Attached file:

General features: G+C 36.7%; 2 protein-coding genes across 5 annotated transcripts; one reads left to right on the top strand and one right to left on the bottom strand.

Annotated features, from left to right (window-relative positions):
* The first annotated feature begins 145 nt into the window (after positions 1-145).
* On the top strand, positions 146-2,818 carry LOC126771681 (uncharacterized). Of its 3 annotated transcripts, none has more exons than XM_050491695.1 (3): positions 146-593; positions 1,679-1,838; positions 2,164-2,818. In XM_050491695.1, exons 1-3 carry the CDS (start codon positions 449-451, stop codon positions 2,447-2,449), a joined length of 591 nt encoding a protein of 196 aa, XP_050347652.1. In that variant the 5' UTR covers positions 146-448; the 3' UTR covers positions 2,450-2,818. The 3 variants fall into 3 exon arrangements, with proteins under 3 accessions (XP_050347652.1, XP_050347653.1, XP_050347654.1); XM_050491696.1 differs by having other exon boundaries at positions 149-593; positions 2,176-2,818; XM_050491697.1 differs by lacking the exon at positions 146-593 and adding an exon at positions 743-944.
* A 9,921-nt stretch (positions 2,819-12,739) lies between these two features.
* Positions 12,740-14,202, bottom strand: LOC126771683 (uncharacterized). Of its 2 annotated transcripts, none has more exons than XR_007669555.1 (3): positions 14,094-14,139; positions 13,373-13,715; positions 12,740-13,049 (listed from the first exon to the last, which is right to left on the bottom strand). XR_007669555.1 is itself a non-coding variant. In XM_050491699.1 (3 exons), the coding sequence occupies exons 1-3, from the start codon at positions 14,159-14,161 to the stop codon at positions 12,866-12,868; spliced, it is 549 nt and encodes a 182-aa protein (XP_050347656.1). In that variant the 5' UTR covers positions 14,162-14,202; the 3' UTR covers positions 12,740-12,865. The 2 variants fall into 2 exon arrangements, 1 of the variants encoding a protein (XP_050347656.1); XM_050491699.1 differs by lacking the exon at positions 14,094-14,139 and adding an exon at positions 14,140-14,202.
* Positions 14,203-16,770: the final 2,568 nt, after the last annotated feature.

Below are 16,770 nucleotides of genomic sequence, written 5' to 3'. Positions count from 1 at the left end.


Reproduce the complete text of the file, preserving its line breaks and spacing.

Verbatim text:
General features: G+C 36.7%; 2 protein-coding genes across 5 annotated transcripts; one reads left to right on the top strand and one right to left on the bottom strand.

Annotated features, from left to right (window-relative positions):
* The first annotated feature begins 145 nt into the window (after positions 1-145).
* On the top strand, positions 146-2,818 carry LOC126771681 (uncharacterized). Of its 3 annotated transcripts, none has more exons than XM_050491695.1 (3): positions 146-593; positions 1,679-1,838; positions 2,164-2,818. In XM_050491695.1, exons 1-3 carry the CDS (start codon positions 449-451, stop codon positions 2,447-2,449), a joined length of 591 nt encoding a protein of 196 aa, XP_050347652.1. In that variant the 5' UTR covers positions 146-448; the 3' UTR covers positions 2,450-2,818. The 3 variants fall into 3 exon arrangements, with proteins under 3 accessions (XP_050347652.1, XP_050347653.1, XP_050347654.1); XM_050491696.1 differs by having other exon boundaries at positions 149-593; positions 2,176-2,818; XM_050491697.1 differs by lacking the exon at positions 146-593 and adding an exon at positions 743-944.
* A 9,921-nt stretch (positions 2,819-12,739) lies between these two features.
* Positions 12,740-14,202, bottom strand: LOC126771683 (uncharacterized). Of its 2 annotated transcripts, none has more exons than XR_007669555.1 (3): positions 14,094-14,139; positions 13,373-13,715; positions 12,740-13,049 (listed from the first exon to the last, which is right to left on the bottom strand). XR_007669555.1 is itself a non-coding variant. In XM_050491699.1 (3 exons), the coding sequence occupies exons 1-3, from the start codon at positions 14,159-14,161 to the stop codon at positions 12,866-12,868; spliced, it is 549 nt and encodes a 182-aa protein (XP_050347656.1). In that variant the 5' UTR covers positions 14,162-14,202; the 3' UTR covers positions 12,740-12,865. The 2 variants fall into 2 exon arrangements, 1 of the variants encoding a protein (XP_050347656.1); XM_050491699.1 differs by lacking the exon at positions 14,094-14,139 and adding an exon at positions 14,140-14,202.
* Positions 14,203-16,770: the final 2,568 nt, after the last annotated feature.

Below are 16,770 nucleotides of genomic sequence, written 5' to 3'. Positions count from 1 at the left end.